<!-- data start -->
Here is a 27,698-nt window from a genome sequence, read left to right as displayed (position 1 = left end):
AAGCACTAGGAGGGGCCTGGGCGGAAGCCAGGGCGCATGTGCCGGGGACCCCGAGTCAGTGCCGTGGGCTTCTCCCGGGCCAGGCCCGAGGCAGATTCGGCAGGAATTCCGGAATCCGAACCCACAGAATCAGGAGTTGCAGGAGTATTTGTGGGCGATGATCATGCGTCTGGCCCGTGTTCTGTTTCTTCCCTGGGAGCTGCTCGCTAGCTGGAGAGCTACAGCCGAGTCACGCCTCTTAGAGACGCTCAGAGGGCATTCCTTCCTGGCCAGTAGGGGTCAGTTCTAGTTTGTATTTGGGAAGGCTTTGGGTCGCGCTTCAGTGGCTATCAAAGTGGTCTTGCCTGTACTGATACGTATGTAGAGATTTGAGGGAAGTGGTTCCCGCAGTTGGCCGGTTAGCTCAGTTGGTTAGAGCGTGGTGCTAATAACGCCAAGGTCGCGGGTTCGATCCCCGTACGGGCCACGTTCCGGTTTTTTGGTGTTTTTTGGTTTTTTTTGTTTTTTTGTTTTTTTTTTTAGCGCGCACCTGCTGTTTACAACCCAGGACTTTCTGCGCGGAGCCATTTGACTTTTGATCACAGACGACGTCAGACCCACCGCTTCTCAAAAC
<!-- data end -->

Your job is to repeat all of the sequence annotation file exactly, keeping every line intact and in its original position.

Here is a 27,698-nt window from a genome sequence, read left to right as displayed (position 1 = left end):
AAGCACTAGGAGGGGCCTGGGCGGAAGCCAGGGCGCATGTGCCGGGGACCCCGAGTCAGTGCCGTGGGCTTCTCCCGGGCCAGGCCCGAGGCAGATTCGGCAGGAATTCCGGAATCCGAACCCACAGAATCAGGAGTTGCAGGAGTATTTGTGGGCGATGATCATGCGTCTGGCCCGTGTTCTGTTTCTTCCCTGGGAGCTGCTCGCTAGCTGGAGAGCTACAGCCGAGTCACGCCTCTTAGAGACGCTCAGAGGGCATTCCTTCCTGGCCAGTAGGGGTCAGTTCTAGTTTGTATTTGGGAAGGCTTTGGGTCGCGCTTCAGTGGCTATCAAAGTGGTCTTGCCTGTACTGATACGTATGTAGAGATTTGAGGGAAGTGGTTCCCGCAGTTGGCCGGTTAGCTCAGTTGGTTAGAGCGTGGTGCTAATAACGCCAAGGTCGCGGGTTCGATCCCCGTACGGGCCACGTTCCGGTTTTTTGGTGTTTTTTGGTTTTTTTTGTTTTTTTGTTTTTTTTTTTAGCGCGCACCTGCTGTTTACAACCCAGGACTTTCTGCGCGGAGCCATTTGACTTTTGATCACAGACGACGTCAGACCCACCGCTTCTCAAAAC